This is the time of year we see beautiful and dramatic color changes in the vegetation, but that is just one of many fall transformations. Gaudy male ducks that shed those brilliant colors right after donating their sperm to the next generation last spring and became pale, cryptic versions of their previous selves have recently begun the transformation back to splendid technicolor. It’s like a before and after makeover for Mallard Ducks at the local reservoir this week.
Most ducks undergo two feather molts during the course of one year: one in the spring/summer after breeding in which they replace all of their feathers, including flight feathers (resulting in the basic/female-type plumage); and one in the fall/winter in which they replace just the body feathers to regain the colors of the breeding (nuptial) plumage.
This process of feather replacement ensures that birds acquire a new set of flight feathers before making short or long-distance migrations in fall or spring. More importantly, it ensures that gaudy male ducks, who would be conspicuous targets for aerial predators (like Bald Eagles) can protect themselves with better camouflage while they are flightless and molting a completely new set of wing feathers.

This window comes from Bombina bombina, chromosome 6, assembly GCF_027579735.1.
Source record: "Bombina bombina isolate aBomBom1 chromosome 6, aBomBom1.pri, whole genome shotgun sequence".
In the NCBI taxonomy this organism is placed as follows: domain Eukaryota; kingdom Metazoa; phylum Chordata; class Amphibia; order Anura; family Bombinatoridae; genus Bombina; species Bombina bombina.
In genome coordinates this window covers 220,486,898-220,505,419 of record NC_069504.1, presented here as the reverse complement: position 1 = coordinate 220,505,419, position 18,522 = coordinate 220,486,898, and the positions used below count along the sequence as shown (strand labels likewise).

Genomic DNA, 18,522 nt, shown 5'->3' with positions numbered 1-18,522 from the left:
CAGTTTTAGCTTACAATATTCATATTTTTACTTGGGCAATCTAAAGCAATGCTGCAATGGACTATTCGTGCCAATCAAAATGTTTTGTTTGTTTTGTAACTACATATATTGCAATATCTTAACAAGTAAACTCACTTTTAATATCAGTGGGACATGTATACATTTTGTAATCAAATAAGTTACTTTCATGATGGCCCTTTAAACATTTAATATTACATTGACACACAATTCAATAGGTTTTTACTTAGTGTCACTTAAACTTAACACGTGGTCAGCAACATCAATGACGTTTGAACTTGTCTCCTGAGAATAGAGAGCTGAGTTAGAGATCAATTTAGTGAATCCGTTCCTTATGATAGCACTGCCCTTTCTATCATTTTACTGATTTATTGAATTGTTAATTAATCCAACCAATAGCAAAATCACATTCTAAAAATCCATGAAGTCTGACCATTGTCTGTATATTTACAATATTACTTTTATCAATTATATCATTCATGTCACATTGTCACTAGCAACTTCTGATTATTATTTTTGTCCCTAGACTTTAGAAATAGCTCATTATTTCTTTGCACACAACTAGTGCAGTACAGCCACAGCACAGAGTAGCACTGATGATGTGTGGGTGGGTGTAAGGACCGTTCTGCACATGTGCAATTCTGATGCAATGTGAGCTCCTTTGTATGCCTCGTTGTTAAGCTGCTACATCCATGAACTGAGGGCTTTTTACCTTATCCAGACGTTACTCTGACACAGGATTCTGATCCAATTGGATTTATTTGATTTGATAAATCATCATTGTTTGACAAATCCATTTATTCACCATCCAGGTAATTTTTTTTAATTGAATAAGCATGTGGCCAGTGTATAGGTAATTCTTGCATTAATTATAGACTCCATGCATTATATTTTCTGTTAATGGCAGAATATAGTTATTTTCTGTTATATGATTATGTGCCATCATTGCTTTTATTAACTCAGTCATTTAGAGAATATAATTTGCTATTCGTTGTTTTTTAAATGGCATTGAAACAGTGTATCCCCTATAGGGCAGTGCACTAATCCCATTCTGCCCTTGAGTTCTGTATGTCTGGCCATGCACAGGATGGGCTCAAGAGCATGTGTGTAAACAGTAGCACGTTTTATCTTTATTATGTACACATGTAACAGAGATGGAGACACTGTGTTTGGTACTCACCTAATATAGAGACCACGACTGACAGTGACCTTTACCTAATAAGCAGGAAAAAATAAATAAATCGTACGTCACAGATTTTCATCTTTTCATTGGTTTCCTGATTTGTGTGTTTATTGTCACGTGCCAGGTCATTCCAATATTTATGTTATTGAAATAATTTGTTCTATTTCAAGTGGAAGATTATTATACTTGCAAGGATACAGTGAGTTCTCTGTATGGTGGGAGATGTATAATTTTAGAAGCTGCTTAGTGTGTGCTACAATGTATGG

Fueling this feather replacement not only demands additional energy intake per day, but a higher quality of protein in the diet, and so ducks will start feeding on more invertebrates and less pond scum, as they drop old feathers and grow in new ones. It has been estimated that ducks need to ingest about 100 grams of protein to replace the 60+ grams of body feathers during a whole body feather molt. That means they need to ingest more than 3 grams of protein per day over the 30 day molting period, and that translates to about 31,000 invertebrates eaten over the month!!!, according to the folks at Ducks Unlimited.